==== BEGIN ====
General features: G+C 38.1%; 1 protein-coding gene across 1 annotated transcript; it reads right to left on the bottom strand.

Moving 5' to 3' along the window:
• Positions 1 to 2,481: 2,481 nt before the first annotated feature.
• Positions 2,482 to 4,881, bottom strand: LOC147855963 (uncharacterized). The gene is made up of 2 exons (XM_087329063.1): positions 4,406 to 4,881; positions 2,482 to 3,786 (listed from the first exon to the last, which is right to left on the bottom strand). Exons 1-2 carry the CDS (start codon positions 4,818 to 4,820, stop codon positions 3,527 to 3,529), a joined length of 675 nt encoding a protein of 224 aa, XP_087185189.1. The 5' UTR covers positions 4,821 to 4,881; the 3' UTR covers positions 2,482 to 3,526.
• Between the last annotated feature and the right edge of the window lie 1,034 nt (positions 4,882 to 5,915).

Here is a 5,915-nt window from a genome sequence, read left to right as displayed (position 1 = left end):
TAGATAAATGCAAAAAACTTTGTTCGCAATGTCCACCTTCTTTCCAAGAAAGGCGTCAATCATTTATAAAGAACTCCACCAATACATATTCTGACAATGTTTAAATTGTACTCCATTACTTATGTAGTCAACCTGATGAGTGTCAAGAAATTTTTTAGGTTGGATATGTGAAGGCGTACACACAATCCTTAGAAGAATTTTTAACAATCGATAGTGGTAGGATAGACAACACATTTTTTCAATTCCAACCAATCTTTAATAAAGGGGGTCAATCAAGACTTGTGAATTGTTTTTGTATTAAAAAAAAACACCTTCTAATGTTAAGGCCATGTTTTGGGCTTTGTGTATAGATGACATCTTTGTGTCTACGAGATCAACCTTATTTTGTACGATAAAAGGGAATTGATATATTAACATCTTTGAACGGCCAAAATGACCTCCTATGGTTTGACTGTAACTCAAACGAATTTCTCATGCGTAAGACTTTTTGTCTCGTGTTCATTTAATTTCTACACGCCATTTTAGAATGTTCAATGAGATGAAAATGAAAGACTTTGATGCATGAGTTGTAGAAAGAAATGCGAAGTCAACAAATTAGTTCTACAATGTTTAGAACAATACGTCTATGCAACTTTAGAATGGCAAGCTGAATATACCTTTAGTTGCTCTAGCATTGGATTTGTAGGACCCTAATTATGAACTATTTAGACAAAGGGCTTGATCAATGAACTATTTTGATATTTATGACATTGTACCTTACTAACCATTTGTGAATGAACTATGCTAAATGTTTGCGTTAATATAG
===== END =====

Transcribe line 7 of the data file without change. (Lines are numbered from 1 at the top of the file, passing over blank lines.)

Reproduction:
TAGATAAATGCAAAAAACTTTGTTCGCAATGTCCACCTTCTTTCCAAGAAAGGCGTCAATCATTTATAAAGAACTCCACCAATACATATTCTGACAATGTTTAAATTGTACTCCATTACTTATGTAGTCAACCTGATGAGTGTCAAGAAATTTTTTAGGTTGGATATGTGAAGGCGTACACACAATCCTTAGAAGAATTTTTAACAATCGATAGTGGTAGGATAGACAACACATTTTTTCAATTCCAACCAATCTTTAATAAAGGGGGTCAATCAAGACTTGTGAATTGTTTTTGTATTAAAAAAAAACACCTTCTAATGTTAAGGCCATGTTTTGGGCTTTGTGTATAGATGACATCTTTGTGTCTACGAGATCAACCTTATTTTGTACGATAAAAGGGAATTGATATATTAACATCTTTGAACGGCCAAAATGACCTCCTATGGTTTGACTGTAACTCAAACGAATTTCTCATGCGTAAGACTTTTTGTCTCGTGTTCATTTAATTTCTACACGCCATTTTAGAATGTTCAATGAGATGAAAATGAAAGACTTTGATGCATGAGTTGTAGAAAGAAATGCGAAGTCAACAAATTAGTTCTACAATGTTTAGAACAATACGTCTATGCAACTTTAGAATGGCAAGCTGAATATACCTTTAGTTGCTCTAGCATTGGATTTGTAGGACCCTAATTATGAACTATTTAGACAAAGGGCTTGATCAATGAACTATTTTGATATTTATGACATTGTACCTTACTAACCATTTGTGAATGAACTATGCTAAATGTTTGCGTTAATATAG